Co-Occurring disorders, (or comorbid disorders), is a term used when other psychiatric conditions, or substance abuse, co-exist with an eating disorder. One example would be an individual suffering from anorexia as well as issues of anxiety and depression. Treatment of comorbid, dual diagnosis cases is challenging.
It's not unusual for someone with anorexia or bulimia to have other mental health issues as well. In fact, it's almost the norm. These conditions can severely impact one's ability to function, and in some cases there is even a risk of death.
Every eating disorder and psychiatric disorder has its own symptoms and its own triggers. In the case of co-occurring disorders, these can all overlap and become quite a tangled web.
Something that's a symptom of one illness, might be a trigger for the other. What does that mean, you ask?
Let's say you know somebody who's showing signs of clinical depression. Well, depression can be a trigger for anorexia and other eating disorders. On the other hand, one of the main anorexia symptoms is..... depression.
Another common complication of eating disorders like anorexia is the combination of diet and depression. As the sayings go, "You are what you eat"... "Garbage in, garbage out".
Depression can also be a symptom of someone who is a chronic, long-time user of alcohol, marijuana or other dangerous drugs. In fact, substance abuse and eating disorders are quite common as comoribid health issues.
An additional complication is that most conventional anxiety treatments, and treatments for depression, almost always include the use of drugs.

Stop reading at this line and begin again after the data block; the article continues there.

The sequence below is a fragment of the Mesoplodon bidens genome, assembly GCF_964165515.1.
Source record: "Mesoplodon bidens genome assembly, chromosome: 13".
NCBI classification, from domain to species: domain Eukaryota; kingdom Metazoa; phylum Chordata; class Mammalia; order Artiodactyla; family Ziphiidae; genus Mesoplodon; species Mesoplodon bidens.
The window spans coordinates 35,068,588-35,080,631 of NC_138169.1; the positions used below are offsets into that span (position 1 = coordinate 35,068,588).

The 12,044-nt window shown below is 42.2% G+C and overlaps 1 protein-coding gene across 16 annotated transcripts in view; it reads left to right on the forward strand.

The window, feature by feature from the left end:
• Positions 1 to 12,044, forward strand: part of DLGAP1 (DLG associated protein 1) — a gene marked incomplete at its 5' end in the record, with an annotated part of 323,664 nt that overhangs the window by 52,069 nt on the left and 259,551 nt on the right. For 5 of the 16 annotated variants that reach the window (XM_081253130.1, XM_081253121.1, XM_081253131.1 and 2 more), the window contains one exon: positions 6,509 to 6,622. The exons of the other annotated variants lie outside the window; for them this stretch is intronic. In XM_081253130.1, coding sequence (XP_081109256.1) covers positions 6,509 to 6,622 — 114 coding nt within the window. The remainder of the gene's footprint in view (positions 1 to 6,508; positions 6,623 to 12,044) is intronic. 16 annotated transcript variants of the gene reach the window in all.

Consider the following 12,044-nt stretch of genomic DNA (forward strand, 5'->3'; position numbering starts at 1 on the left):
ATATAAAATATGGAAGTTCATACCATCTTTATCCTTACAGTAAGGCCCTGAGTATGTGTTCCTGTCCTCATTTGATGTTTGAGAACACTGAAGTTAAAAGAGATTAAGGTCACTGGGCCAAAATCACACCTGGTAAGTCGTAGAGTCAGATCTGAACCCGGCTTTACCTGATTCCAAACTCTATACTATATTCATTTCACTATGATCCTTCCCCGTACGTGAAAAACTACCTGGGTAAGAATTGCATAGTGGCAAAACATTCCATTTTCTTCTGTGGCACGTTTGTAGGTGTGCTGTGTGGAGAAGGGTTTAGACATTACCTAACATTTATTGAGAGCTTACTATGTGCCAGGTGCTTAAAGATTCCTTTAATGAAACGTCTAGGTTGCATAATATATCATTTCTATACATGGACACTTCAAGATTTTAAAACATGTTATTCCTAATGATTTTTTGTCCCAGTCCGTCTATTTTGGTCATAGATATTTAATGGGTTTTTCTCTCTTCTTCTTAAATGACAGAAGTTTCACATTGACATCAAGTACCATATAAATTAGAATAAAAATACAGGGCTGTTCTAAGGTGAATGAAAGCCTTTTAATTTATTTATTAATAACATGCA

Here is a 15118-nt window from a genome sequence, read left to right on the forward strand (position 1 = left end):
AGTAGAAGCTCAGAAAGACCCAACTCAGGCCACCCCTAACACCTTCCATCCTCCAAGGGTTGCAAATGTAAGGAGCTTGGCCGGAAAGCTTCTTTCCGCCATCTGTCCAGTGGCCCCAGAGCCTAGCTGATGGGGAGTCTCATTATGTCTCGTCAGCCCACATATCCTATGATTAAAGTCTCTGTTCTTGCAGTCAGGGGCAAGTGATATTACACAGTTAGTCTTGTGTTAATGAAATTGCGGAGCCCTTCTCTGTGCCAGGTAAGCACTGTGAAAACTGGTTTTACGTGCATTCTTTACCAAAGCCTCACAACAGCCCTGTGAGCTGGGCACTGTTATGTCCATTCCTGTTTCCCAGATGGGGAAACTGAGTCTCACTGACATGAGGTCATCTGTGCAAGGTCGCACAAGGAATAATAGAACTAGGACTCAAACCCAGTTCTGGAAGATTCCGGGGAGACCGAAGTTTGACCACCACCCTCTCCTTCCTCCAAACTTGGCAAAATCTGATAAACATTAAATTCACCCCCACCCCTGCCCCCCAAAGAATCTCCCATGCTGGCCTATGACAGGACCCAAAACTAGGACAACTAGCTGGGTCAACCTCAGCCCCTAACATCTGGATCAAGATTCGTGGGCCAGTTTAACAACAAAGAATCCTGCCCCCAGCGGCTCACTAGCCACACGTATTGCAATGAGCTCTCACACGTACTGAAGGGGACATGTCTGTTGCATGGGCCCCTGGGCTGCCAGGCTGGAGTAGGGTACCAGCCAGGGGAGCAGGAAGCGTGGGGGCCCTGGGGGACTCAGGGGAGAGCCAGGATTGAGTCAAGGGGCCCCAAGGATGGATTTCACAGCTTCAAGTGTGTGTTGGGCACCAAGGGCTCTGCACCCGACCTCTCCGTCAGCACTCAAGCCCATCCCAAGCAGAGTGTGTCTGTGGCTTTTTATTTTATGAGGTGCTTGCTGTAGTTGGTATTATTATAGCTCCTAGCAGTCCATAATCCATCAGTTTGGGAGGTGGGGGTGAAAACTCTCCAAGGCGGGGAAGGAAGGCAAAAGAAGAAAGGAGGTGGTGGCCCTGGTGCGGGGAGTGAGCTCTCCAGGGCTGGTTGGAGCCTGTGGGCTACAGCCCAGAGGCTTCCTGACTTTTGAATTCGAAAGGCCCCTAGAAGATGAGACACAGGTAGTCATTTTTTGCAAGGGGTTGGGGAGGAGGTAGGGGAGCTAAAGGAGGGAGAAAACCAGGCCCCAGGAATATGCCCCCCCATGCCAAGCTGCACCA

It's often difficult, if not impossible, to determine which came first - the addiction, the eating disorder, or the mental health concern. But in the end, it's most important to focus on a get-well plan.
Some co-occurring disorders, such as anxiety and eating disorders, almost seem to go hand in hand.
People with anorexia tend to experience symptoms of anxiety disorder due to extremely high levels of anxiousness towards just about everything - food, social interaction, and body image - just to name a few.
Obsessive compulsive disorder symptoms are also very common.
Most reputable eating disorder treatment centers in the United States are able to offer obsessive compulsive disorder treatment at the same time as treating anorexia (or another eating disorder).
With regards to sexual abuse and eating disorders, there is definite interaction and overlap of symptoms. PTSD symptoms (Post Traumatic Stress Disorder) include depression, and this alone could set an eating disorder in motion.
It's important to note that if someone has been diagnosed with one of these health problems, it doesn't necessarily mean that he/she is predisposed to another. They're all separate illnesses that "just happen" to be co-occurring disorders and coexist in certain individuals.
Read more about anxiety attack symptoms, which represents another example of dual diagnosis.
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